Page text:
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American Ballet Theatre

'The Garden of Villandy', 'Sinatra Suite, 'Seven Sonatas', 'Company B'

by Colleen Boresta

November 10(m), 2011 --New York City Center, New York, NY

For the first time in three years, American Ballet Theatre is back at New York City Center for a one week Fall season. ABT’s City Center seasons give the company a chance to dance works beyond the full length classics they perform at the Metropolitan Opera House every Spring. The younger dancers also get a chance to shine, as many of ABT’s renowned principals only appear during the Spring season at the Met.

Thursday’s afternoon program begins with The Garden of Villandry, a very forgettable work choreographed by Martha Clarke, Robby Barnett and Felix Blaska. It is about a woman
(Xiomara Reyes) who can’t decide between two suitors (Grant DeLong and Alex Agoudine). Very little happens during the ballet. When it ends – an interminable ten or so minutes later – the woman still has not made up her mind.

I was really looking forward to Sinatra Suite, a Twyla Tharp piece danced to five Frank Sinatra songs. I saw it performed in 2006, with Luciana Paris and Marcelo Gomes as the lead couple, and I really enjoyed it. On Thursday afternoon, with Paloma Herrera and Marcelo Gomes performing the leading roles, it is a major disappointment.

The partnering is really off, especially during the first two songs “Strangers in the Night” and “All the Way”. During the first song Gomes attempts to lift Herrera, but cannot manage it. I was really afraid he was going to drop her. (Fortunately he didn’t.) I have rarely seen such clumsy partnering from professional dancers. It was as though they were dancing two different ballets, going in completely opposite directions.

This muddled Sinatra Suite is especially surprising as Marcelo Gomes is renowned for his partnering skills. I’ve seen Gomes dance with ballerinas considerably taller than Herrera (Michele Wiles, Veronika Part, Polina Semionova) and perform much more complicated lifts. Didn’t Herrera and Gomes rehearse Sinatra Suite before Thursday afternoon’s performance? Unfortunately, it sure didn’t look like they had.


Gomes finally comes into his own during the final number “One for My Baby (and One More for the Road). This is fittingly a solo. Gomes not only dances it flawlessly, he channels the world-weary Frank Sinatra spirit perfectly. It doesn’t make up for the rest of the ballet, but at
least Sinatra Suite ends on a high note.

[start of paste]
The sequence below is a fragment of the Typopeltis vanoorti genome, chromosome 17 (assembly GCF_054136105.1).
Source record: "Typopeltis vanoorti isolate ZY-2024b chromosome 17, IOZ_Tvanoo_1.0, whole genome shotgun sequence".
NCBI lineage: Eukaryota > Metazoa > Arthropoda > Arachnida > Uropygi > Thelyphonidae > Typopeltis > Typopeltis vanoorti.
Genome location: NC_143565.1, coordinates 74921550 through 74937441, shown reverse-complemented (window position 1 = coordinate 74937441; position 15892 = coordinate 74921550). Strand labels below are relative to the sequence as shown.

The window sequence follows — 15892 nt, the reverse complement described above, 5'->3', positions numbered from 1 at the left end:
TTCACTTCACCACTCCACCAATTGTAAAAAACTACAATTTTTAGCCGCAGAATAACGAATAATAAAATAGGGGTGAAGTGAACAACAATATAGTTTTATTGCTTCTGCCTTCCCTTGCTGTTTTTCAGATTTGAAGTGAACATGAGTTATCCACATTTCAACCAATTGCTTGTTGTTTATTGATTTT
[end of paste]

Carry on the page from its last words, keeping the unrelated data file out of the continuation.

The next work was Alexei Ratmansky’s Seven Sonatas, set to the piano music of Domenico Scarlatti. Everything in this ballet – the music, the choreography, the dancing – flows seamlessly together. The piece is not narrative, but still manages to tell the stories of three very different couples.

The first twosome’s pas de deux, beautifully danced by Maria Riccetto and Blaine Hoven, is full of loss and yearning. Have they suffered some shattering tragedy? Are they trying to say goodbye? Sarah Lane and Joseph Phillips are a young, playful duo. Phillips’ air turns are gorgeous, with plush, soft landings. Lane stands out for her sparkling footwork. The final pas de deux of the piece is danced by Christine Shevchenko and Jared Matthews as a pair in a comfortable, teasing relationship. Schevchenko is an elegantly lyrical dancer, with an exquisite flow of movement.

Seven Sonatas is a rapturous gem of a ballet. I’m looking forward to seeing it again with a different cast on Sunday, November 13th.

The program ends with Paul Taylor’s Company B, set to the music of The Andrews Sisters. This work shows the lighthearted innocence of wartime America juxtaposed against shadowy figures of young boys going off to fight and die in World War II.

All the young company members perform with energy, speed, wit and charm. Aaron Scott’s timing and rhythmic movement is spot on in the syncopated “Tico-Tico”. Craig Salstein shows off his flair for comedy as the nerdy guy chased by seven women in “Oh Johnny, Oh Johnny, Oh”. Sascha Radetsky stands out for his dynamic high spirits in “Boogie Woogie Bugle Boy (of Company B). Simone Messmer is heartbreaking as a girl sending her young love (Grant DeLong) off to war in “There Will Never Be Another You.”

It is good to see ABT at a more intimate theater like City Center. It is even better to see the talented ABT soloists and corps members get a chance to shine.





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